The first herd of Asian elephants that were retired from Ringling Bros. and Barnum & Bailey Circus have arrived safely at their new home at White Oak Conservation in Florida. The refuge for endangered species is funded by philanthropists Mark and Kimbra Walter, who are also the owners of the Los Angeles Dodgers baseball team.
Twelve female elephants, ranging from 8 to 38 years old, will be joined by up to 20 former circus elephants as soon as additional areas are completed at the conservation center.
“We are thrilled to give these elephants a place to wander and explore,” said Mark and Kimbra Walter in a statement. “We are working to protect wild animals in their native habitats, but for these elephants that can’t be released, we are pleased to give them a place where they can live comfortably for the rest of their lives.”
The elephants were moved 200 miles in pairs in customized trucks in order to get to White Oak Conservation. Throughout their journey, the elephants were accompanied by their veterinarians and animal care specialists.
Upon arrival, they were released into two large paddocks to acclimate to their surroundings, adjacent to a specially designed, climate-controlled barn where veterinarians and specialists monitored their health and well-being. The elephants have now ventured out of their paddocks into pine forests with ponds, wetlands, and open grasslands.
The area that the elephants now inhabit has various habitats and food available for them. They can choose to stay near the barn and their human caregivers, or wander in the woods, wallow in the mud or swim in their pond.
White Oak Conservation’s philosophy is to accommodate animals’ natural behavior and social bonds as closely as possible so family groups will be together.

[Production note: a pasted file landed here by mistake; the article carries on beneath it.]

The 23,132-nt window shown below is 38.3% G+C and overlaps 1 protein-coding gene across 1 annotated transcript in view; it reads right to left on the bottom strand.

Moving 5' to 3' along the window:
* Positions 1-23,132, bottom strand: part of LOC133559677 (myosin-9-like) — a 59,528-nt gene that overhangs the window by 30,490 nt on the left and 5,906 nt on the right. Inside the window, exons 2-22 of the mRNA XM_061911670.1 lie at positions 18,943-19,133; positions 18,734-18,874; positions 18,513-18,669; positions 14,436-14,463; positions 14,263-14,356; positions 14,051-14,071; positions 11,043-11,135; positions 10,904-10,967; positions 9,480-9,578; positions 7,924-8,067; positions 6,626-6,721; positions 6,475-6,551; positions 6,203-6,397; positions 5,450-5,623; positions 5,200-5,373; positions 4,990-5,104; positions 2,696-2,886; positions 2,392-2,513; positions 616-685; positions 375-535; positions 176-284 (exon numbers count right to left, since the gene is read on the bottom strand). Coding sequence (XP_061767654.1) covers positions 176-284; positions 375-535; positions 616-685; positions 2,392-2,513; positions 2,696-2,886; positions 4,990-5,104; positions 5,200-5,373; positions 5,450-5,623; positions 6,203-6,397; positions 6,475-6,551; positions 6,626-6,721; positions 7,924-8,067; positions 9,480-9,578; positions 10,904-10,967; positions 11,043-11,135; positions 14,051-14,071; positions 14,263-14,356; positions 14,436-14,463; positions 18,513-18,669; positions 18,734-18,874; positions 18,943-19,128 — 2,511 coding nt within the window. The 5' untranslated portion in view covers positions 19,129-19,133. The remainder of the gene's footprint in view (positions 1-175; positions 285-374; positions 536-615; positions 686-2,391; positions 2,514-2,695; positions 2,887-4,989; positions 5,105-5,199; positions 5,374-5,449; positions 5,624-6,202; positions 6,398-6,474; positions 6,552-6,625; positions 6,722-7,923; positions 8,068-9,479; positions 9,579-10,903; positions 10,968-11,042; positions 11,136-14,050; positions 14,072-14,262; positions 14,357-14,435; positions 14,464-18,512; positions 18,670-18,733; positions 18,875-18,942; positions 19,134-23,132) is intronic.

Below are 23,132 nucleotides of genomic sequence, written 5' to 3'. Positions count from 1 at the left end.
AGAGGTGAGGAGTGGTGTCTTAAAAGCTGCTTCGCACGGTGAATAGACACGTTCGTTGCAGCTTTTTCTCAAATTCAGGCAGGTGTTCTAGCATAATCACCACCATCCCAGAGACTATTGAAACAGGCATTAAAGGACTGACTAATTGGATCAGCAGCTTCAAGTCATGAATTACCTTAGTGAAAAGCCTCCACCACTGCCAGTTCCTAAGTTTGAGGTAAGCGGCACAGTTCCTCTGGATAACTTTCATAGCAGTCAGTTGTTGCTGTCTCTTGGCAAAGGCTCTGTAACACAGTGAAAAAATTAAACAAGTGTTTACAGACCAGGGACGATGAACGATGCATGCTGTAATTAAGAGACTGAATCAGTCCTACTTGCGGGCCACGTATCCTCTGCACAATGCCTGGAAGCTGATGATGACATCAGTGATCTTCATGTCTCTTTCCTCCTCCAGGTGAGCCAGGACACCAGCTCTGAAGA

This elephant group has been socialized together for the past several months, and includes two sets of full sisters and numerous half-sisters. Nick Newby, who leads White Oak’s expert team was recruited to care for the elephants, and has been getting to know the individual elephants and their habits for the past few years.
“Watching the elephants go out into the habitat was an incredible moment,” said Newby. “I was so happy to see them come out together and reassure and comfort each other, just like wild elephants do, and then head out to explore their new environment. Seeing the elephants swim for the first time was amazing.”
“Elephants are such amazing creatures, and we are pleased to give them a place where they will flourish,” said Michelle Gadd, who oversees the Walters’ conservation efforts. “It’s been fascinating to see the elephants take their first steps into this beautiful natural space. We are excited to watch them adapt to the great outdoors, tasting new plants, exploring new areas, experiencing new things.”
Asian elephants are endangered in the wild. Only 30,000 to 50,000 elephants remain in the wild in less than 15% of their historic range. Where they do survive, they are threatened by habitat degradation and fragmentation, conflict with humans, and poaching.
“In the last few years, everything has changed for these elephants for the better — from their retirement, to the way they interact with humans, and the space they have to roam,” said Steve Shurter, White Oak’s Executive Director. “For the first time in their lives, these elephants can choose where and how they want to spend their days.”
You can help all animals and our planet by choosing compassion on your plate and in your glass. #GoVeg
The post Retired Ringling Bros. And Barnum & Bailey Elephants Arrive At Their New Home At White Oak Conservation In Florida appeared first on World Animal News.